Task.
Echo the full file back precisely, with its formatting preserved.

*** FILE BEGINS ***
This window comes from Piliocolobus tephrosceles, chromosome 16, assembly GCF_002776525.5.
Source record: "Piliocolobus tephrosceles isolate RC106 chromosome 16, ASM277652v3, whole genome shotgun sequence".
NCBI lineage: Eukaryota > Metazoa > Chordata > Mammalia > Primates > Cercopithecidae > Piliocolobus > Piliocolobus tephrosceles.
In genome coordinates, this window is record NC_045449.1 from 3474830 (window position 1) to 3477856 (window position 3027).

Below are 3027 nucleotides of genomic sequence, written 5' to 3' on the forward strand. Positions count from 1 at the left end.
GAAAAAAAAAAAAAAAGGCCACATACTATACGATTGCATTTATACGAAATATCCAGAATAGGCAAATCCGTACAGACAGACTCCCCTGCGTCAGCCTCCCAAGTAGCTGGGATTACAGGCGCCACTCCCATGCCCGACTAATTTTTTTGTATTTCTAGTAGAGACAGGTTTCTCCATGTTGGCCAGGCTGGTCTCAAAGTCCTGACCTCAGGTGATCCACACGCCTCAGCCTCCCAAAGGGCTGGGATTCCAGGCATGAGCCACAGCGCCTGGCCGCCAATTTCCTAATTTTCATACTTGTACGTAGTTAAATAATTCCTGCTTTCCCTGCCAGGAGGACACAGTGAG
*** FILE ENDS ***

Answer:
This window comes from Piliocolobus tephrosceles, chromosome 16, assembly GCF_002776525.5.
Source record: "Piliocolobus tephrosceles isolate RC106 chromosome 16, ASM277652v3, whole genome shotgun sequence".
NCBI lineage: Eukaryota > Metazoa > Chordata > Mammalia > Primates > Cercopithecidae > Piliocolobus > Piliocolobus tephrosceles.
In genome coordinates, this window is record NC_045449.1 from 3474830 (window position 1) to 3477856 (window position 3027).

Below are 3027 nucleotides of genomic sequence, written 5' to 3' on the forward strand. Positions count from 1 at the left end.
GAAAAAAAAAAAAAAAGGCCACATACTATACGATTGCATTTATACGAAATATCCAGAATAGGCAAATCCGTACAGACAGACTCCCCTGCGTCAGCCTCCCAAGTAGCTGGGATTACAGGCGCCACTCCCATGCCCGACTAATTTTTTTGTATTTCTAGTAGAGACAGGTTTCTCCATGTTGGCCAGGCTGGTCTCAAAGTCCTGACCTCAGGTGATCCACACGCCTCAGCCTCCCAAAGGGCTGGGATTCCAGGCATGAGCCACAGCGCCTGGCCGCCAATTTCCTAATTTTCATACTTGTACGTAGTTAAATAATTCCTGCTTTCCCTGCCAGGAGGACACAGTGAG